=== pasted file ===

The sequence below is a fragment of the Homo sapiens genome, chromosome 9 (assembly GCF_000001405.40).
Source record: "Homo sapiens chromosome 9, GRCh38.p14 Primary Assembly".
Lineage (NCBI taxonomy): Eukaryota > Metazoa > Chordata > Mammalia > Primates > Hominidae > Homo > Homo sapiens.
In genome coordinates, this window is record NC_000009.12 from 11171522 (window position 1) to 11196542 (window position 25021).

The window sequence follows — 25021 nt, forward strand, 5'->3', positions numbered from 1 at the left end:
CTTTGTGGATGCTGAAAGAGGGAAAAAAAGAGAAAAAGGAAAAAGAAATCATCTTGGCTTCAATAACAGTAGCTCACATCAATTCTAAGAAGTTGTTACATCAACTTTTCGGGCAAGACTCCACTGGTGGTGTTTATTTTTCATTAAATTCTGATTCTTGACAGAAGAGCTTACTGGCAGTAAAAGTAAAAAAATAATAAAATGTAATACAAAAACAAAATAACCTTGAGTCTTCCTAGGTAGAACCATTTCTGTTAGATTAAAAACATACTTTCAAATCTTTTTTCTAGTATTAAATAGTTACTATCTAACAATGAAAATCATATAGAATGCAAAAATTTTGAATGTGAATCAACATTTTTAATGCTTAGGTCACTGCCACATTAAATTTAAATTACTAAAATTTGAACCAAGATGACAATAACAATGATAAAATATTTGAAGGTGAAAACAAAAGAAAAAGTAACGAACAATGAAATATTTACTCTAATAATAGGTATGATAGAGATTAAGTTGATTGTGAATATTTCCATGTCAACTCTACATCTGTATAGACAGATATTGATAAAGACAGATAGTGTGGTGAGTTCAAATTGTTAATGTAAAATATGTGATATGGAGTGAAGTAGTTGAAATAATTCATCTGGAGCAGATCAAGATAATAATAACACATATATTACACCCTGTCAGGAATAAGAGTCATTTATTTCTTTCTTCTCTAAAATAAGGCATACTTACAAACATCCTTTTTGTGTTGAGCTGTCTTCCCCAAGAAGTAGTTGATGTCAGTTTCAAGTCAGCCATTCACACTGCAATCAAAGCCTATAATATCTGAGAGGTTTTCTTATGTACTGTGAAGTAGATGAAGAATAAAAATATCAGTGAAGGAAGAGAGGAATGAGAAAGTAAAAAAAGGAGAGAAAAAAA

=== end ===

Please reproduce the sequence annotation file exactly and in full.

The sequence below is a fragment of the Homo sapiens genome, chromosome 9 (assembly GCF_000001405.40).
Source record: "Homo sapiens chromosome 9, GRCh38.p14 Primary Assembly".
Lineage (NCBI taxonomy): Eukaryota > Metazoa > Chordata > Mammalia > Primates > Hominidae > Homo > Homo sapiens.
In genome coordinates, this window is record NC_000009.12 from 11171522 (window position 1) to 11196542 (window position 25021).

The window sequence follows — 25021 nt, forward strand, 5'->3', positions numbered from 1 at the left end:
CTTTGTGGATGCTGAAAGAGGGAAAAAAAGAGAAAAAGGAAAAAGAAATCATCTTGGCTTCAATAACAGTAGCTCACATCAATTCTAAGAAGTTGTTACATCAACTTTTCGGGCAAGACTCCACTGGTGGTGTTTATTTTTCATTAAATTCTGATTCTTGACAGAAGAGCTTACTGGCAGTAAAAGTAAAAAAATAATAAAATGTAATACAAAAACAAAATAACCTTGAGTCTTCCTAGGTAGAACCATTTCTGTTAGATTAAAAACATACTTTCAAATCTTTTTTCTAGTATTAAATAGTTACTATCTAACAATGAAAATCATATAGAATGCAAAAATTTTGAATGTGAATCAACATTTTTAATGCTTAGGTCACTGCCACATTAAATTTAAATTACTAAAATTTGAACCAAGATGACAATAACAATGATAAAATATTTGAAGGTGAAAACAAAAGAAAAAGTAACGAACAATGAAATATTTACTCTAATAATAGGTATGATAGAGATTAAGTTGATTGTGAATATTTCCATGTCAACTCTACATCTGTATAGACAGATATTGATAAAGACAGATAGTGTGGTGAGTTCAAATTGTTAATGTAAAATATGTGATATGGAGTGAAGTAGTTGAAATAATTCATCTGGAGCAGATCAAGATAATAATAACACATATATTACACCCTGTCAGGAATAAGAGTCATTTATTTCTTTCTTCTCTAAAATAAGGCATACTTACAAACATCCTTTTTGTGTTGAGCTGTCTTCCCCAAGAAGTAGTTGATGTCAGTTTCAAGTCAGCCATTCACACTGCAATCAAAGCCTATAATATCTGAGAGGTTTTCTTATGTACTGTGAAGTAGATGAAGAATAAAAATATCAGTGAAGGAAGAGAGGAATGAGAAAGTAAAAAAAGGAGAGAAAAAAA